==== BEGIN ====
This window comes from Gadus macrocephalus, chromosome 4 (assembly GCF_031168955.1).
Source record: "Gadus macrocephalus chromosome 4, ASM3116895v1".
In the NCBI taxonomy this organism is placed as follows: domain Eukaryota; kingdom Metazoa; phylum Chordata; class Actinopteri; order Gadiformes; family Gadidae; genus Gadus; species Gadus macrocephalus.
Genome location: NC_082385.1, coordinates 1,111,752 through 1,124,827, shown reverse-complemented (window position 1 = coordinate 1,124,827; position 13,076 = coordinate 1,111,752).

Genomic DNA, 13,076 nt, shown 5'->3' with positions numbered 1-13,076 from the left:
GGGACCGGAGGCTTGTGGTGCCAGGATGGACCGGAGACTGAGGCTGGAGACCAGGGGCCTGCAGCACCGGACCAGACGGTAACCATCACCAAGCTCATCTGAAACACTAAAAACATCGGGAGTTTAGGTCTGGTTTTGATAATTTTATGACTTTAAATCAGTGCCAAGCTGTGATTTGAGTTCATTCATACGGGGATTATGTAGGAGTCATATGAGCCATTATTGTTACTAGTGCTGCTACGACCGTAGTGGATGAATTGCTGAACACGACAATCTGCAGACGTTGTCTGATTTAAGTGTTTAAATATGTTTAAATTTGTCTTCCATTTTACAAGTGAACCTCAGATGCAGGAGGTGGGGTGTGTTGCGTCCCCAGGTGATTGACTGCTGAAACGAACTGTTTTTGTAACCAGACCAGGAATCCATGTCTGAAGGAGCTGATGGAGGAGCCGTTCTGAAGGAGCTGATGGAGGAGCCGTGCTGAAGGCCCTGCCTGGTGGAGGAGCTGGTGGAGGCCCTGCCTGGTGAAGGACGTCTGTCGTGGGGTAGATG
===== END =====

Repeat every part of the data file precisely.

This window comes from Gadus macrocephalus, chromosome 4 (assembly GCF_031168955.1).
Source record: "Gadus macrocephalus chromosome 4, ASM3116895v1".
In the NCBI taxonomy this organism is placed as follows: domain Eukaryota; kingdom Metazoa; phylum Chordata; class Actinopteri; order Gadiformes; family Gadidae; genus Gadus; species Gadus macrocephalus.
Genome location: NC_082385.1, coordinates 1,111,752 through 1,124,827, shown reverse-complemented (window position 1 = coordinate 1,124,827; position 13,076 = coordinate 1,111,752).

Genomic DNA, 13,076 nt, shown 5'->3' with positions numbered 1-13,076 from the left:
GGGACCGGAGGCTTGTGGTGCCAGGATGGACCGGAGACTGAGGCTGGAGACCAGGGGCCTGCAGCACCGGACCAGACGGTAACCATCACCAAGCTCATCTGAAACACTAAAAACATCGGGAGTTTAGGTCTGGTTTTGATAATTTTATGACTTTAAATCAGTGCCAAGCTGTGATTTGAGTTCATTCATACGGGGATTATGTAGGAGTCATATGAGCCATTATTGTTACTAGTGCTGCTACGACCGTAGTGGATGAATTGCTGAACACGACAATCTGCAGACGTTGTCTGATTTAAGTGTTTAAATATGTTTAAATTTGTCTTCCATTTTACAAGTGAACCTCAGATGCAGGAGGTGGGGTGTGTTGCGTCCCCAGGTGATTGACTGCTGAAACGAACTGTTTTTGTAACCAGACCAGGAATCCATGTCTGAAGGAGCTGATGGAGGAGCCGTTCTGAAGGAGCTGATGGAGGAGCCGTGCTGAAGGCCCTGCCTGGTGGAGGAGCTGGTGGAGGCCCTGCCTGGTGAAGGACGTCTGTCGTGGGGTAGATG